After more than eighty years of sustained attention, the master problem of U.S. corporate law—the separation of ownership and control—has mostly been brought under control. This resolution has occurred more through changes in market and corporate practices than through changes in the law. This Article explores how corporate law and practice are adapting to the new shareholder-centric reality that has emerged.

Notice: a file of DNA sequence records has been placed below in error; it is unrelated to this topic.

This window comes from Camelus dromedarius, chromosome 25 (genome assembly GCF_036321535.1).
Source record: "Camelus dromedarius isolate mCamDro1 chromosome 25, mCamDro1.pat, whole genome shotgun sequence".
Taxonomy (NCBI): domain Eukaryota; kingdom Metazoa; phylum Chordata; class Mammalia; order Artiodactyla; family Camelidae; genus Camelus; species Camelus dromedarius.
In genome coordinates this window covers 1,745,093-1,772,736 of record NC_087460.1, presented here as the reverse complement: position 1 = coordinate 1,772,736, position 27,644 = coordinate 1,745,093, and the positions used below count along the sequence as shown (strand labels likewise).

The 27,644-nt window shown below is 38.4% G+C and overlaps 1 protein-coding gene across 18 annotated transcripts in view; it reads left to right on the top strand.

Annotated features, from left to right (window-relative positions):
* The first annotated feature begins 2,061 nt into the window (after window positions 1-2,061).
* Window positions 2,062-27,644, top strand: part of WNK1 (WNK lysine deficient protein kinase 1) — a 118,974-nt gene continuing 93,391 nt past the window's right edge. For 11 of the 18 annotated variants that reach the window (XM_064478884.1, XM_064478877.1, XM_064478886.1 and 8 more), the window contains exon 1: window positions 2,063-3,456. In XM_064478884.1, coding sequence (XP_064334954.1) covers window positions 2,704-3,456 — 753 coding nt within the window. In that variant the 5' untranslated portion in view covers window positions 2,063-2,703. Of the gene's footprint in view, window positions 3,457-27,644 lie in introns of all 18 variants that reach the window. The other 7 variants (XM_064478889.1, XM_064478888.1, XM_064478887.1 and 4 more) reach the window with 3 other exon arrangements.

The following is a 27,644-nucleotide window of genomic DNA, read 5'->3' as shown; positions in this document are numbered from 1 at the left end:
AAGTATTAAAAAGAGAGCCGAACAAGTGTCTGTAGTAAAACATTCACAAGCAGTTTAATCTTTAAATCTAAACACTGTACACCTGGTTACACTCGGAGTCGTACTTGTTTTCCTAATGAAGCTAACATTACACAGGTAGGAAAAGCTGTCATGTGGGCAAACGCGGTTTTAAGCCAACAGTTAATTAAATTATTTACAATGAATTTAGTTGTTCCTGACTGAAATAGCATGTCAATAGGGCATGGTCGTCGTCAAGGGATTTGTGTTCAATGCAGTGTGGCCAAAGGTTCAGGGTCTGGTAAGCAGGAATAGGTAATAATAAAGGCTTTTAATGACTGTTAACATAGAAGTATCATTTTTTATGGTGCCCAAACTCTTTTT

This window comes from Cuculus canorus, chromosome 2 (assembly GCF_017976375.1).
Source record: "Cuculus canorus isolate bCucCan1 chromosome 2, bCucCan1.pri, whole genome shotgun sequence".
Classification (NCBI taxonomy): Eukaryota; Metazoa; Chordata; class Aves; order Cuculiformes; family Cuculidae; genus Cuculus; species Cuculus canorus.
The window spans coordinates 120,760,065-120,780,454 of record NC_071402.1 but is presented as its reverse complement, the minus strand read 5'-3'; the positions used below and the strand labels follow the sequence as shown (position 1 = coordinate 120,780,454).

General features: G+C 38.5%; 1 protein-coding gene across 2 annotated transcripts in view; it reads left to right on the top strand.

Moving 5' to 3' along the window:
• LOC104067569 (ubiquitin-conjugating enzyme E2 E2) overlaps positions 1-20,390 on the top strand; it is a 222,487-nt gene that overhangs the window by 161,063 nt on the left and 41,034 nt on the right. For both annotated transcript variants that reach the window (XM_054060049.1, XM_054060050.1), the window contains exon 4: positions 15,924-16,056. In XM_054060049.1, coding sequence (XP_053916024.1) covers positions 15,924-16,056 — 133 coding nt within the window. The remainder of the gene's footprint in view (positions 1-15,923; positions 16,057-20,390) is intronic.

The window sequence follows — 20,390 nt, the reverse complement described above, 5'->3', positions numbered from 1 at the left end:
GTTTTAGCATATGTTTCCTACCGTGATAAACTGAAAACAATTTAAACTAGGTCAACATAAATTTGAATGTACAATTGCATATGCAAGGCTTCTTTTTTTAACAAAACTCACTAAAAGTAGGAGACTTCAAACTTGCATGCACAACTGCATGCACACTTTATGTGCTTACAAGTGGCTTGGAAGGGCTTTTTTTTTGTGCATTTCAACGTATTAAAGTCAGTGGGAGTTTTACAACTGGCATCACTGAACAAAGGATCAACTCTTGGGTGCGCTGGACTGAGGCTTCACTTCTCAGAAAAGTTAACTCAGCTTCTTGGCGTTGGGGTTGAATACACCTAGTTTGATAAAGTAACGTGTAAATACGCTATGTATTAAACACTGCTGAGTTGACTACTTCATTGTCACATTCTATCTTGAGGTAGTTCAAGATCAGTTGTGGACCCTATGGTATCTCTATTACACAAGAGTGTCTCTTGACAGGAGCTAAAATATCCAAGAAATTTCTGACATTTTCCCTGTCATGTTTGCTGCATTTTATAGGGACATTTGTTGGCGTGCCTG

Because solving the shareholder–manager agency cost problem aggravates shareholder–creditor agency costs, I focus on implications for creditors. After considering how debt contracts, compensation arrangements, and governance structures can work together to limit shareholder–creditor agency costs, I turn to available legal doctrines that can respond to opportunistic behavior that slips through the cracks: fraudulent conveyance law, restrictions on distributions to shareholders, and fiduciary duties. To sharpen the analysis, I analyze two controversies that pit shareholders against creditors: a hypothetical failed LBO, and the attempts by shareholders of Dynegy Inc. to divert value from creditors through the manipulation of a complex group structure. I then consider some legal implications of a share- holder-centric system, including the importance of comparative corporate law, the challenges to the development of fiduciary duties posed by the awkward divided architecture of U.S. corporate law, the challenges for Delaware in adjudicating shareholder–creditor disputes, and the potential value of reinvigorating the tradi- tional “entity” conception of the corporation in orienting managers and directors.